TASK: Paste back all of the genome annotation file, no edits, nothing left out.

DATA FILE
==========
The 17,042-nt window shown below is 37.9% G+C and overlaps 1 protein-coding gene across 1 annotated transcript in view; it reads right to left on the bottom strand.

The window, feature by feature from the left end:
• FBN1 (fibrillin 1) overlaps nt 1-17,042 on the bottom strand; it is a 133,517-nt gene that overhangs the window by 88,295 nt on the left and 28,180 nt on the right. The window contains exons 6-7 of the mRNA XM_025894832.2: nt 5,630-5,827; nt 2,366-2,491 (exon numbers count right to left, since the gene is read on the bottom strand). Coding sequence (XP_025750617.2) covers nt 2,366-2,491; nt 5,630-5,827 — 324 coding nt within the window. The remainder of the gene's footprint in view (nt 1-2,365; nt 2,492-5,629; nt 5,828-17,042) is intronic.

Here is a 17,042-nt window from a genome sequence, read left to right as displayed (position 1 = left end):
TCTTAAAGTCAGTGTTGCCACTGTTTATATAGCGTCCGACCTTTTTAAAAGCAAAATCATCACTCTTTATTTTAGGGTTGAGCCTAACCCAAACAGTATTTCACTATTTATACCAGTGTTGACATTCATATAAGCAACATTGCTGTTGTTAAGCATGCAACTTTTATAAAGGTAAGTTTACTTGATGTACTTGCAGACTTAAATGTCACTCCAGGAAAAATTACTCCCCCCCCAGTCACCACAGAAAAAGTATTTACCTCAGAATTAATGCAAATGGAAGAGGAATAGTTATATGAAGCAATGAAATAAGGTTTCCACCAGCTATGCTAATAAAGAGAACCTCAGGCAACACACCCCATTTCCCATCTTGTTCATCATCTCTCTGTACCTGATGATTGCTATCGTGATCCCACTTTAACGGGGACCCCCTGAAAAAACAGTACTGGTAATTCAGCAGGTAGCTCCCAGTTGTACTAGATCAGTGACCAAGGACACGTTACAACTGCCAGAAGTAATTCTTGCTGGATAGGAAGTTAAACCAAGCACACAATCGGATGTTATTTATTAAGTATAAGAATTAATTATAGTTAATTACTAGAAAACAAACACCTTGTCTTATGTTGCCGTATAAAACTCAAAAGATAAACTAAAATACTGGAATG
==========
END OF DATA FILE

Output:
The 17,042-nt window shown below is 37.9% G+C and overlaps 1 protein-coding gene across 1 annotated transcript in view; it reads right to left on the bottom strand.

The window, feature by feature from the left end:
• FBN1 (fibrillin 1) overlaps nt 1-17,042 on the bottom strand; it is a 133,517-nt gene that overhangs the window by 88,295 nt on the left and 28,180 nt on the right. The window contains exons 6-7 of the mRNA XM_025894832.2: nt 5,630-5,827; nt 2,366-2,491 (exon numbers count right to left, since the gene is read on the bottom strand). Coding sequence (XP_025750617.2) covers nt 2,366-2,491; nt 5,630-5,827 — 324 coding nt within the window. The remainder of the gene's footprint in view (nt 1-2,365; nt 2,492-5,629; nt 5,828-17,042) is intronic.

Here is a 17,042-nt window from a genome sequence, read left to right as displayed (position 1 = left end):
TCTTAAAGTCAGTGTTGCCACTGTTTATATAGCGTCCGACCTTTTTAAAAGCAAAATCATCACTCTTTATTTTAGGGTTGAGCCTAACCCAAACAGTATTTCACTATTTATACCAGTGTTGACATTCATATAAGCAACATTGCTGTTGTTAAGCATGCAACTTTTATAAAGGTAAGTTTACTTGATGTACTTGCAGACTTAAATGTCACTCCAGGAAAAATTACTCCCCCCCCAGTCACCACAGAAAAAGTATTTACCTCAGAATTAATGCAAATGGAAGAGGAATAGTTATATGAAGCAATGAAATAAGGTTTCCACCAGCTATGCTAATAAAGAGAACCTCAGGCAACACACCCCATTTCCCATCTTGTTCATCATCTCTCTGTACCTGATGATTGCTATCGTGATCCCACTTTAACGGGGACCCCCTGAAAAAACAGTACTGGTAATTCAGCAGGTAGCTCCCAGTTGTACTAGATCAGTGACCAAGGACACGTTACAACTGCCAGAAGTAATTCTTGCTGGATAGGAAGTTAAACCAAGCACACAATCGGATGTTATTTATTAAGTATAAGAATTAATTATAGTTAATTACTAGAAAACAAACACCTTGTCTTATGTTGCCGTATAAAACTCAAAAGATAAACTAAAATACTGGAATG